The full story with nothing to hide.

 

azaralamouri

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Like others , Don't want their forums filled with negativity


I understand when a forum doesn't want negativity.

But in iRacing case they create negativity even with positive and polite people like me. The stories are non stop. This (if my claims are true and honest), is a threat not to iRacing reputation but also to the whole hobby of gaming/ sim racing.
 

azaralamouri

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Jun 1, 2018
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The biggest criticism levelled at iRacing from pros (in fact at all sims) is that its too hard compared to real life as the tyres offer no grip or just simply not enough grip...

Its not really a bad problem to have when you think about it...

Far worse if pro drivers were all saying sim racing is too easy compared to real life...

I am glad finally pros are saying it as that way devs SHOULD stop listening to the vocal ones who shout about "grip = arcade..."

Hearing Button and Montoya talk of RF2 being more stressful than real racing as they just are constantly struggling to keep the car from spinning compared to real life is very refreshing, to get that message HOPEFULLY to people who think the opposite..

Button has really shone in his sim racing, really serious about it and says he is loving it.

Truth is, if these racers never had the money or chances to race for real..they would all be doing sim racing...like us...


Your last sentence, is VERY VERY TRUE.

My parentes opressed my passion in cars since the age of three maybe.

When I draw a car my Mother used to turn her face away refusing to see the work I am showing her.

I come from a community where they only think that a doctor is a good job. (Unluckily I'm just a pharmacist).


But back to the topic.

It's hard to give percentages, but let's say that the level of reality in sim racing is 1% of real racing. (Very long explantion here there is no room to type everything). But I would push my hardest to see simracing becomes 2% real. If IRL is slippy the sim should be slippy, if slidy the sim should be slidy... etc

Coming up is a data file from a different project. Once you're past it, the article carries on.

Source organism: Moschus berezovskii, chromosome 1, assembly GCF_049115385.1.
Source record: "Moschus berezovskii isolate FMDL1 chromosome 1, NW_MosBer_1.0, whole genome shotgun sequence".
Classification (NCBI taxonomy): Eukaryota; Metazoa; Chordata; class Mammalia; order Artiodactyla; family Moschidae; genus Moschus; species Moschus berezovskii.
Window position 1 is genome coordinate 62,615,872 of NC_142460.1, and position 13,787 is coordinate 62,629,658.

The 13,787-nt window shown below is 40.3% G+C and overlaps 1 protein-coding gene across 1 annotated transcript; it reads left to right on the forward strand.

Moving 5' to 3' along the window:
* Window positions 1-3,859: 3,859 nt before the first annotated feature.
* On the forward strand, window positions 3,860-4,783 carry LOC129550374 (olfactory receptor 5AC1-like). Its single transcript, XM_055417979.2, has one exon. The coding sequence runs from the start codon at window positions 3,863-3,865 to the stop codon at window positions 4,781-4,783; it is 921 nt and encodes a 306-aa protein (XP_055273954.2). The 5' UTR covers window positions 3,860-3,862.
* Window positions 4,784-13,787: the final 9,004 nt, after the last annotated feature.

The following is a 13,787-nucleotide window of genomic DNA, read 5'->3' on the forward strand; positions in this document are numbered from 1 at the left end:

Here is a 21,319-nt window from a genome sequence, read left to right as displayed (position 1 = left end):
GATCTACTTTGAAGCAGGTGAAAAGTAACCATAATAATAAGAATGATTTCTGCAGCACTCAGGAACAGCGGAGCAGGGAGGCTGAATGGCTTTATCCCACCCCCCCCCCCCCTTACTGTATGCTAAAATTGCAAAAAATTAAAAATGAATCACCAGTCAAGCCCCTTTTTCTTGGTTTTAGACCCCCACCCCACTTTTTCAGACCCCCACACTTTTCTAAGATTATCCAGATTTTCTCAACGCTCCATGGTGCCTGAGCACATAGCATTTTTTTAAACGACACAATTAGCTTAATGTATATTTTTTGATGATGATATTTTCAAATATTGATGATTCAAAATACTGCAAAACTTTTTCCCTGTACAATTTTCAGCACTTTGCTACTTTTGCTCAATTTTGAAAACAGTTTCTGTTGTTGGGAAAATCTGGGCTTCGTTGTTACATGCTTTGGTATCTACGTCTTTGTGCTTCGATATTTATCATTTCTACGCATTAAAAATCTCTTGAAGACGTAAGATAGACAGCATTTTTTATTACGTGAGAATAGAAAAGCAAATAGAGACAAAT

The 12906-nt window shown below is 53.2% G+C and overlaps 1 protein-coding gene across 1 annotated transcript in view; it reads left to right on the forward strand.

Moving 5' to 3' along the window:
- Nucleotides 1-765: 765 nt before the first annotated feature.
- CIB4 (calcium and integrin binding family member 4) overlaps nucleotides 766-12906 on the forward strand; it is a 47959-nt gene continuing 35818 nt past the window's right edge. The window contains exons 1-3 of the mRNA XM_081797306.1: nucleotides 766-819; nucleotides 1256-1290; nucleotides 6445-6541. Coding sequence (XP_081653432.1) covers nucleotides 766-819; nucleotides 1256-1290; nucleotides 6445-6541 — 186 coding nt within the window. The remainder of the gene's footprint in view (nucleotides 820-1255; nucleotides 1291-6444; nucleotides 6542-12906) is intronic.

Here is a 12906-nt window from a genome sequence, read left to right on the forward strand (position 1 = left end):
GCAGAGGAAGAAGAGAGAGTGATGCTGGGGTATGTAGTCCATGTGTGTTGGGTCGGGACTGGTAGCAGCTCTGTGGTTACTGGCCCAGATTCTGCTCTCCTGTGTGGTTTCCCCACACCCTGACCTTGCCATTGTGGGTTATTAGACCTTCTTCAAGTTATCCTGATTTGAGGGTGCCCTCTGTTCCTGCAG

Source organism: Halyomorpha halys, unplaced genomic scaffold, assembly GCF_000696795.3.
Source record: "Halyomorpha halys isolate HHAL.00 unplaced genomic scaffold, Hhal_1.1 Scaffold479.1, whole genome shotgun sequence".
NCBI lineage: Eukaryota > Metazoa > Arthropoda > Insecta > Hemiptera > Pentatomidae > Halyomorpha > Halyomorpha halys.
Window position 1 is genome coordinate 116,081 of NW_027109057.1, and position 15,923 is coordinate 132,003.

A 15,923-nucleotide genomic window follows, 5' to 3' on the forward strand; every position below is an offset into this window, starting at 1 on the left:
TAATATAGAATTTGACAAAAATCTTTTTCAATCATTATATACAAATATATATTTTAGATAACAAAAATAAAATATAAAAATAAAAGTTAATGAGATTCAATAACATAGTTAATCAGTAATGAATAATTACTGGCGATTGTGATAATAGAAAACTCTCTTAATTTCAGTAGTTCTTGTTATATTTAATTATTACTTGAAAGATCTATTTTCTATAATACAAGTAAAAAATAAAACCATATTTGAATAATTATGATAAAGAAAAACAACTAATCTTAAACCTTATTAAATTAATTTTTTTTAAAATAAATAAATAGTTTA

So it's not (never) (ever) about me complaining it's hard to drive or not grippy enough (where did you bring this from who told you that?).
 

Jonny Austin

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Your last sentence, is VERY VERY TRUE.

My parentes opressed my passion in cars since the age of three maybe.

When I draw a car my Mother used to turn her face away refusing to see the work I am showing her.

I come from a community where they only think that a doctor is a good job. (Unluckily I'm just a pharmacist).


But back to the topic.

It's hard to give percentages, but let's say that the level of reality in sim racing is 1% of real racing. (Very long explantion here there is no room to type everything). But I would push my hardest to see simracing becomes 2% real. If IRL is slippy the sim should be slippy, if slidy the sim should be slidy... etc

So it's not (never) (ever) about me complaining it's hard to drive or not grippy enough (where did you bring this from who told you that?).
I watched some of your vid.It is difficult to read but I think your forum ban is more due to matters around privacy & other members rather than you being critical of the tire model.You should value your own privacy & the privacy of others.Your own email appears in this vid!
 
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Eckhart von Glan

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Guys could we maybe get back on topic? I thought this thread was about eSports happening this week and thought: wow x new posts! But, no, it's a disgruntled chap's homestory. I'm not saying it may not be a story worth telling, but why in this thread?
 
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azaralamouri

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I watched some of your vid.It is difficult to read but I think your forum ban is more due to matters around privacy & other members rather than you being critical of the tire model.You should value your own privacy & the privacy of others.Your own email appears in this vid!

Thanks.

But where did you invent this idea from?
 

Slapped

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While I'm enjoying the sim racing events, I can't get over the fact that the message they're sending out is that you need a €$£2 - 3 thousand rig to take part when honestly you don't, and I think that could be quite off putting for motorsports fans, who in the light of the world situation at the moment, are turning to watching sim racing and are thinking maybe they could get into it

OK, admittedly these are guys that are pro sim racers and pro drivers, and I suspect that a few of the rigs have been sponsored, which is fair enough, but I do think that these events should point out that there are more affordable ways to get into this hobby, not only in terms of cash, but also in terms of space.